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Quick question for runners

Old 08-19-16, 04:13 PM
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Quick question for runners

Situation: I'm running in a 5K, HR department-encouraged type thing, which meanss completely non-competitive, just jog. I started some training last week, made some slight improvements but still way off from where I wanted to be aerobically and conditioning the legs. I hadn't run previously since a year ago so I'm out of running shape, 57 years old, and have had to walk at some point during the 3 miles.

The problem is, I suffered a slight ankle sprain while jogging this week, and found out today that the run is sooner than I expected - end of next week. I really need at least another couple of workouts. Judging from the feeling today (manageable) I think I could wrap it and get a run in this weekend and Mon or Tues. It wasn't twisted or landed wrong - I think it was just weakness in the tendon that flared up with the shock of repetitive landings. What would you do, brace it up and maybe taking a chance with the workouts? Switch to a treadmill? Substitute another workout? Or stay off it until the run and go with what you've got?
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Old 08-19-16, 04:19 PM
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A single week isn't going to really put much of a dent in your running fitness. I think it's better to keep the impact load pretty light and give you ankle proper time to heal. Get some walks in. When you're confident in your ankle, go for a jog. Personally, I think you should make the 5K a run-walk. Take consistent walk breaks during event. Have fun with it and stay injury-free. Also, I'm just some rando on the internet. If you have serious concerns talk to your doctor.
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Old 08-19-16, 06:44 PM
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Originally Posted by birru
A single week isn't going to really put much of a dent in your running fitness. I think it's better to keep the impact load pretty light and give you ankle proper time to heal. Get some walks in. When you're confident in your ankle, go for a jog. Personally, I think you should make the 5K a run-walk. Take consistent walk breaks during event. Have fun with it and stay injury-free. Also, I'm just some rando on the internet. If you have serious concerns talk to your doctor.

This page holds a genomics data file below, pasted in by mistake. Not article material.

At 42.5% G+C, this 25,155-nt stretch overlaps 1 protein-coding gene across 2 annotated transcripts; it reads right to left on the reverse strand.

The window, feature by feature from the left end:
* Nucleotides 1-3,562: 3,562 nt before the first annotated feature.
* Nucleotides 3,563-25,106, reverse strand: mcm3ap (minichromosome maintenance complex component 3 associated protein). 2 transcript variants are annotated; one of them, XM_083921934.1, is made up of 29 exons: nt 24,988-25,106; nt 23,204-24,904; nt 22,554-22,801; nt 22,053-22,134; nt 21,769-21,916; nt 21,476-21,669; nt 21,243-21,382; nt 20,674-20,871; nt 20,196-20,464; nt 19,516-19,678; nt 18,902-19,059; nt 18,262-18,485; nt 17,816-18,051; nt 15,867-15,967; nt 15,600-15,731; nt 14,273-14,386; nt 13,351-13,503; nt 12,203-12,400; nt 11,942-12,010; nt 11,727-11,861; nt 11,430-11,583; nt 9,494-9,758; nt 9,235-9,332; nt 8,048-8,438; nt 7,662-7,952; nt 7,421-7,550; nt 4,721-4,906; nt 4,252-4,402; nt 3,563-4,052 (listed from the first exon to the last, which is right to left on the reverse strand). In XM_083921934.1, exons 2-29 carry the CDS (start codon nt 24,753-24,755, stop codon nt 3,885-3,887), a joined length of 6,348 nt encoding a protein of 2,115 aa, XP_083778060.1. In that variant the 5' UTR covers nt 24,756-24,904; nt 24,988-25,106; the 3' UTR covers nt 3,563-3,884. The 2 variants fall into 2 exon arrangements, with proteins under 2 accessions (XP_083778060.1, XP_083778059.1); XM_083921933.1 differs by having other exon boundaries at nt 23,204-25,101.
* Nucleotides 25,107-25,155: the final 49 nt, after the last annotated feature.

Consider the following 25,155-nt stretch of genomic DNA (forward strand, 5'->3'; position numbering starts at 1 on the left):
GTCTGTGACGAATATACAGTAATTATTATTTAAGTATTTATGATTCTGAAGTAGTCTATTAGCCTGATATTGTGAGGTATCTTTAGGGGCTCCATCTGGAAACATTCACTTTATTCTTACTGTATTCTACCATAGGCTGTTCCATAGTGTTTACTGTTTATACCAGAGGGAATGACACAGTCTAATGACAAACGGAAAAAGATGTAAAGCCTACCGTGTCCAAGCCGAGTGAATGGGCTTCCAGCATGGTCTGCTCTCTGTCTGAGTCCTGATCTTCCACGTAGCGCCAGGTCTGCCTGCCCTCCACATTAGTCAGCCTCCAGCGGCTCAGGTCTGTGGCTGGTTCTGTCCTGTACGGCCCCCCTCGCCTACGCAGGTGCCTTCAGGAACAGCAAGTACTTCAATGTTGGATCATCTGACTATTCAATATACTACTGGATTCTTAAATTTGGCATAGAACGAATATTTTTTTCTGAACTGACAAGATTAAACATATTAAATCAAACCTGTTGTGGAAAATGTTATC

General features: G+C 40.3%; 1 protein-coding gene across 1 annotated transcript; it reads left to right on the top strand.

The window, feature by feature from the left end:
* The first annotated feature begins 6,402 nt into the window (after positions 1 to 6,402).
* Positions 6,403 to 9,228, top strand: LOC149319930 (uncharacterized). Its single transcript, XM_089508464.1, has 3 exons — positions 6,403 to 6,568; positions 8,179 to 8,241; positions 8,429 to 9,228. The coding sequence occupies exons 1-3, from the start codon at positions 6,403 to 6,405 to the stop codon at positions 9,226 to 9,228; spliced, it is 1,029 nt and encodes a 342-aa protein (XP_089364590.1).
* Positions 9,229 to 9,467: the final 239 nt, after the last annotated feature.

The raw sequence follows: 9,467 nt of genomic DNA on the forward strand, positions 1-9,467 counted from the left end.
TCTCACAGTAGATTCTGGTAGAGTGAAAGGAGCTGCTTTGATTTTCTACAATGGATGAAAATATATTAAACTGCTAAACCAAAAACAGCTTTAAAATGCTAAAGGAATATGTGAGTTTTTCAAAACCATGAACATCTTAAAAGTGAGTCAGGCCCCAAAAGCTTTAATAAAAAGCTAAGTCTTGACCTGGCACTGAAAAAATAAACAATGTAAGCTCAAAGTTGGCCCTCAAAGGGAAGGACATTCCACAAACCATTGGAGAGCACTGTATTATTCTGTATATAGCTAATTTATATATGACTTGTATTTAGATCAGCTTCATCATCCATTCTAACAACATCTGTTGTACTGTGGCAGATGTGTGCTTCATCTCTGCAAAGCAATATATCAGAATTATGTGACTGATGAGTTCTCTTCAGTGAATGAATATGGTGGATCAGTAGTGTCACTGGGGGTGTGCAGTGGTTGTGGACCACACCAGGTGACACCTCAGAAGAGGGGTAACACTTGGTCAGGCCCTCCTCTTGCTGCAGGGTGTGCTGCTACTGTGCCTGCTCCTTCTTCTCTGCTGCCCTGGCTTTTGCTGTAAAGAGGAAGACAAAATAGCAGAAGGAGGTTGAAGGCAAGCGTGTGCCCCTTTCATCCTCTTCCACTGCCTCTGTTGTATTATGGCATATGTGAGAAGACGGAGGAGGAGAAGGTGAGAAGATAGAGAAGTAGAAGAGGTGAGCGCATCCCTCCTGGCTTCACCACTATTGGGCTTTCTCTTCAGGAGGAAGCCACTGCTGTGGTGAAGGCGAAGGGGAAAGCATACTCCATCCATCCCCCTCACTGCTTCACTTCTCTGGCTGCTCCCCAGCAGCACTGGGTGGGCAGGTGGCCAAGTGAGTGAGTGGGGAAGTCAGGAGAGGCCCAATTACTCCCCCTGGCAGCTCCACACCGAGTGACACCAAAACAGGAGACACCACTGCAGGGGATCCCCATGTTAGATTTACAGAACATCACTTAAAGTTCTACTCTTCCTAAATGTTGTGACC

Not looking for medical opinions, just training, so doctors won't be necessary. I'll probably feel confident in it by Sunday then, giving me perhaps enough time for several more workouts.
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Old 08-19-16, 07:30 PM
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I wouldn't run at all. Not at all. Walk, sure. Even walk fast, but nothing, absolutely nothing that causes the injury to hurt. No ibuprofen or aspirin to kill pain, either. You could try to see if you could speed walk without it hurting and do that on the 5k. If you want, you could try wrapping it for the 5k, but I wouldn't do that otherwise.

You've probably injured some connective tissue somewhere. Starting running, one should run 100, walk 100 maybe for a couple of weeks. Then gradually decrease the walk, increase the run. It's so easy to hurt yourself running when you haven't been strengthening that tissue for years. Muscle gets stronger much faster, which only makes it worse.

Another thing you could try is Nordic walking, which is done with a long smooth stride with a bit of a kick at the end of the stride. Youtube "nordic walking". Poles are helpful but not necessary to walk Nordic. No impact is the idea.
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Old 08-20-16, 12:56 PM
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@Carbonfiberboy no painkillers for me - I need to feel what's going on.

I took your advice with a 3-mile walk today, slow 55 minutes but after loosening up but it feels like recovering faster than I expected. Jogging a couple of hundred yards didn't feel good but didn't get any worse either. Maybe treadmill tomorrow
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Old 08-20-16, 01:23 PM
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My rule of thumb is to run. If as am running it continues to hurt, stop. If when you run it subsides, continue running. Good luck and don't forget to have fun.
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Old 08-20-16, 04:40 PM
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Originally Posted by texaspandj
My rule of thumb is to run. If as am running it continues to hurt, stop. If when you run it subsides, continue running. Good luck and don't forget to have fun.